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Approach:

  1. Introduction
  2. Mention the challenges pointwise.
  3. Conclude with a sense of optimism.

India-Bhutan bilateral relationship has been based on trust and mutually beneficial cooperation since the establishment of diplomatic ties in 1968. Hydropower cooperation is an important feature of this relation. Since the 1st hydropower agreement (Jaldhaka project) in 1961, a series of agreements have been signed over the years to accelerate the pace of hydropower development. 1n 2014, the ‘Framework Inter-government Agreement’ on ‘Joint Venture Hydropower projects’ have been signed.

India has supported hydropower development in Bhutan through a mix of grants & loans, and technical support related to design and construction of projects. Although a win-win situation for both countries, however, several pressing issues have emerged from the accelerated hydropower developmental approach.

  • For Bhutan, hydropower is a ‘strategic renewable energy’ resource, that has stimulated high economic growth. In 2020, the hydropower sector contributed 74% to its GDP. However, the economic feasibility of implementing the projects remains a big concern. One of the major worries is the steep rise in Bhutan’s public debt. According to Royal Audit Authority report, the major portion of the debt relates to borrowings for hydropower loans, which is 73% of the total external debt for 2020-21.
  • India’s role in providing financial and technical support is much appreciated. But, it is seen that since 2007, the hydropower sector’s financial performance is deteriorating. Several reasons have contributed to the decline of economic benefits –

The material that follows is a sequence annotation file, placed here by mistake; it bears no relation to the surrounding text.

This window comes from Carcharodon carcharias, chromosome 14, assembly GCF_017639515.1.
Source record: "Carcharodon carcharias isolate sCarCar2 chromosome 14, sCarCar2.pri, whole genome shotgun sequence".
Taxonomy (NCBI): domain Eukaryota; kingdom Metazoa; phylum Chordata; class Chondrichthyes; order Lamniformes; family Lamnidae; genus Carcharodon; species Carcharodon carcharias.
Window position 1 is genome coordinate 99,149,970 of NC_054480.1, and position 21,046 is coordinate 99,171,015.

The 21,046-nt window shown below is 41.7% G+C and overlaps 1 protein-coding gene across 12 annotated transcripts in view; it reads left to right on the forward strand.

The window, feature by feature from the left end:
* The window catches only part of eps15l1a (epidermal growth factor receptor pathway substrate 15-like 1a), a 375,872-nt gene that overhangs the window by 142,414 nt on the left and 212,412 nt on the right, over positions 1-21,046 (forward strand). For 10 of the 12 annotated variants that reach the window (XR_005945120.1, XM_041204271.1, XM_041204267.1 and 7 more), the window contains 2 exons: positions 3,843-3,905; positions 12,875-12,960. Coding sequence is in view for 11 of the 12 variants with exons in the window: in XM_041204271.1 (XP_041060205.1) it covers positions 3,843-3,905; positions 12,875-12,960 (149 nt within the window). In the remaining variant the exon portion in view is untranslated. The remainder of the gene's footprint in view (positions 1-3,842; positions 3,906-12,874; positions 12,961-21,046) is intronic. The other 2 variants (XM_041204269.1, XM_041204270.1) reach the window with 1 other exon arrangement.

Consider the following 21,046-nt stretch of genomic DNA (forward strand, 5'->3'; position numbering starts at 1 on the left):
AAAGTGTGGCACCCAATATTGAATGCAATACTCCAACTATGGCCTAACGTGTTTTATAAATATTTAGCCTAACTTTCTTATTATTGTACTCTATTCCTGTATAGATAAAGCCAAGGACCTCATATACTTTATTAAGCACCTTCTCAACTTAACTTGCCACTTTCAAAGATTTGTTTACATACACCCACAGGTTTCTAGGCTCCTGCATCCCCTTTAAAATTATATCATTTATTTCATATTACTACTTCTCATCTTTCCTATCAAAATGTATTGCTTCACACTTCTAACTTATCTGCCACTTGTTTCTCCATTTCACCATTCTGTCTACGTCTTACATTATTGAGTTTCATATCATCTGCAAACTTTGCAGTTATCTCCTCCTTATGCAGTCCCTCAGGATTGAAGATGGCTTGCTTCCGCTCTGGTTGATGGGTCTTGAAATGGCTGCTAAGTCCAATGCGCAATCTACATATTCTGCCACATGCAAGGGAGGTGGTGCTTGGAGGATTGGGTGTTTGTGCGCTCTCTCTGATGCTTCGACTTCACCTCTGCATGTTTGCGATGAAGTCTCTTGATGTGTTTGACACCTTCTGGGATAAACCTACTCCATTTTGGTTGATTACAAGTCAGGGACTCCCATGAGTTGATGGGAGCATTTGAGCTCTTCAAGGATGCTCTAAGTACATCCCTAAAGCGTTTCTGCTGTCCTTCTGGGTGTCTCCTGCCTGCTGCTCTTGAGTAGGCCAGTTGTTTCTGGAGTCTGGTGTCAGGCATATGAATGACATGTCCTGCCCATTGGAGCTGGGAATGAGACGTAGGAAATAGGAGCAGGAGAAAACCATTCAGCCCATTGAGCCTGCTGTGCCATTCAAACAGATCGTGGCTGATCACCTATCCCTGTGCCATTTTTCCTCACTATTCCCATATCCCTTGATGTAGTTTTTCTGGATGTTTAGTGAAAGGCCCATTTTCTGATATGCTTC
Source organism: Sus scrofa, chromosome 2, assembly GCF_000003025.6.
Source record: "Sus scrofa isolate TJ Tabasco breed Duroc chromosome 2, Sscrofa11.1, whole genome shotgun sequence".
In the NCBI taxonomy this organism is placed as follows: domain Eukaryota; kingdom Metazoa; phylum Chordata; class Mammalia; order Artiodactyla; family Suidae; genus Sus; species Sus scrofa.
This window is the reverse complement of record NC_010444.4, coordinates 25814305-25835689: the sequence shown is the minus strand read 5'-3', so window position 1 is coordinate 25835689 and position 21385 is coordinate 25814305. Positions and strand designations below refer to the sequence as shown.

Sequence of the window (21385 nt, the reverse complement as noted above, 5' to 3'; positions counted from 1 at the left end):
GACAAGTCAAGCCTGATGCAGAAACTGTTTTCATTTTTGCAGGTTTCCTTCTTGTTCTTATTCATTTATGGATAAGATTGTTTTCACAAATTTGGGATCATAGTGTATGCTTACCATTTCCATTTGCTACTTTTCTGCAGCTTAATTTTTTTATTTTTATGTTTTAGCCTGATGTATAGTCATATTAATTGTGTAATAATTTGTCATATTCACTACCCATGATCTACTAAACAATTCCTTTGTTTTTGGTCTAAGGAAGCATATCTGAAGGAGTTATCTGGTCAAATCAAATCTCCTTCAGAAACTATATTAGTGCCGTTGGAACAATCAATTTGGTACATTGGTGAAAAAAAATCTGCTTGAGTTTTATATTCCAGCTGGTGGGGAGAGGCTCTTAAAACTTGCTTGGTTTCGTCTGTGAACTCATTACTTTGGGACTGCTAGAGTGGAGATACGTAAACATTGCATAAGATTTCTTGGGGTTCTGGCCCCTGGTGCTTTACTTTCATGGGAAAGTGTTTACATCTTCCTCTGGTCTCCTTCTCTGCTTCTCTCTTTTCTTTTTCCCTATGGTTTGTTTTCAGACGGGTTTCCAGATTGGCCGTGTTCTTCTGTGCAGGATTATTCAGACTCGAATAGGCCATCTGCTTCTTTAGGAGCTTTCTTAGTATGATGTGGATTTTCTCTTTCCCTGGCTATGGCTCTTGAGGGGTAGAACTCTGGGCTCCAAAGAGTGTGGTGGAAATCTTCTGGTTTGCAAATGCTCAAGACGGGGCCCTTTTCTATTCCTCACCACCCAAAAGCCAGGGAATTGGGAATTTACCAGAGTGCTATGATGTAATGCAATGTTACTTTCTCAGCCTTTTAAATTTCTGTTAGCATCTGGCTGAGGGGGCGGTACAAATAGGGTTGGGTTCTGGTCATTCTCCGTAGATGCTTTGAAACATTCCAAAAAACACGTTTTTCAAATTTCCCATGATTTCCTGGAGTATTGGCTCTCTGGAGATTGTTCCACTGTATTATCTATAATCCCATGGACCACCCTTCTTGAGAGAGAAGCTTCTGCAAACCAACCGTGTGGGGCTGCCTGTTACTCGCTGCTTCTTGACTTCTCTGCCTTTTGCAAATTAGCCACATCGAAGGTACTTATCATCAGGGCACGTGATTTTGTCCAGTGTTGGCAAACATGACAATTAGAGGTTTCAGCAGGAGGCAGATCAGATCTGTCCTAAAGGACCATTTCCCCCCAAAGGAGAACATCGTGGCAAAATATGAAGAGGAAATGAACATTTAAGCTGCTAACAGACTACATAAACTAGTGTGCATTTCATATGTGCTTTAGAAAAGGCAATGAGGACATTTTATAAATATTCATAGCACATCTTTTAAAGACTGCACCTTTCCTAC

• Change of financing system by India from 60:40 model to a 30:70 model (30% grants and 70% commercial loans).
  • Commissioning of projects has been delayed and consequently, massive escalations in the project costs has been incurred.
  • Another reason for cost escalation is the failure to take into account the inflation rate in the initial cost estimates.
  • Failure to undertake rigorous Environment Impact Assessments, whereby, projects got stalled due to natural calamities like landslides.
  • The guidelines issued by the Indian Cross Border Trade of Electricity has been unfavorable to Bhutan.
  • Development of hydropower projects is highly capital intensive but only a small employment opportunity is available for the local populace, creating discontentment. One of the main reasons for the jobless growth in this sector is the accessibility of cheap skilled & non-skilled workers from India.

Both India and Bhutan need to engage profoundly to consider the economic, social and environmental impact of the development of hydropower resources. The ‘Sustainable Hydropower development policy’ (SHDP) 2008 has led to rising debt from the hydropower sector with few employment opportunities for the local communities. Subsequently the SHDP 2021 was launched with the aim to guide the overall development of hydropower in consonance with national economic development goals. It is hoped that hydropower cooperation b/w India and Bhutan will not only achieve higher aspirations for peace, prosperity and happiness, but also further strengthen bilateral bonds.

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